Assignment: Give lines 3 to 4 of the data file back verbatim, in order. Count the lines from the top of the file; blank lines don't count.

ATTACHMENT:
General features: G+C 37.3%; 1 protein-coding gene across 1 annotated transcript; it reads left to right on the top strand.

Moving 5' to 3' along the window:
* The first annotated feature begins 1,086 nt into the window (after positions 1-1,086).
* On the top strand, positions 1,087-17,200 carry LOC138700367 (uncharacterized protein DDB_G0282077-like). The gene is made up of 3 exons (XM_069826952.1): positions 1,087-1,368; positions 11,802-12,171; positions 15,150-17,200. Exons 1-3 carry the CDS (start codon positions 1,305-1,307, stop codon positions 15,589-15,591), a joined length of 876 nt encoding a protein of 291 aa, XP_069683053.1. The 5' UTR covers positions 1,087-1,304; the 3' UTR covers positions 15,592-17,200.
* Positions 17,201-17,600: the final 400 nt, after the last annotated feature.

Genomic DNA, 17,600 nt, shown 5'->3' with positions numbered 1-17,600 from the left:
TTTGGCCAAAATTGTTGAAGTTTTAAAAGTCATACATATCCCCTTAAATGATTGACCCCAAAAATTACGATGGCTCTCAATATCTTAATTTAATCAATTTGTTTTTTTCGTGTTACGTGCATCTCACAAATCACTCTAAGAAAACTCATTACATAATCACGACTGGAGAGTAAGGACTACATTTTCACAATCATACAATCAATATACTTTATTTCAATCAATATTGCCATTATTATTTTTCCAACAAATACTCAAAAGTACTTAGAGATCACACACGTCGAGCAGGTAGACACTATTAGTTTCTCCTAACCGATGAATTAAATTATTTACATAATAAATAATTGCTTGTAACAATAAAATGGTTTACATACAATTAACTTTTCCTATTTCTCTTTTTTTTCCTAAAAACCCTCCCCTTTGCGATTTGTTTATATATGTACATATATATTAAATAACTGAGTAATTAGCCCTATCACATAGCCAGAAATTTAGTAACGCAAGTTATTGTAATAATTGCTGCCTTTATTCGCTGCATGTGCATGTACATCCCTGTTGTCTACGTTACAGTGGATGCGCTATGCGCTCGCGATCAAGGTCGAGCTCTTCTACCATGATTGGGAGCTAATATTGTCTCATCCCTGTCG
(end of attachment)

* The first annotated feature begins 1,086 nt into the window (after positions 1-1,086).
* On the top strand, positions 1,087-17,200 carry LOC138700367 (uncharacterized protein DDB_G0282077-like). The gene is made up of 3 exons (XM_069826952.1): positions 1,087-1,368; positions 11,802-12,171; positions 15,150-17,200. Exons 1-3 carry the CDS (start codon positions 1,305-1,307, stop codon positions 15,589-15,591), a joined length of 876 nt encoding a protein of 291 aa, XP_069683053.1. The 5' UTR covers positions 1,087-1,304; the 3' UTR covers positions 15,592-17,200.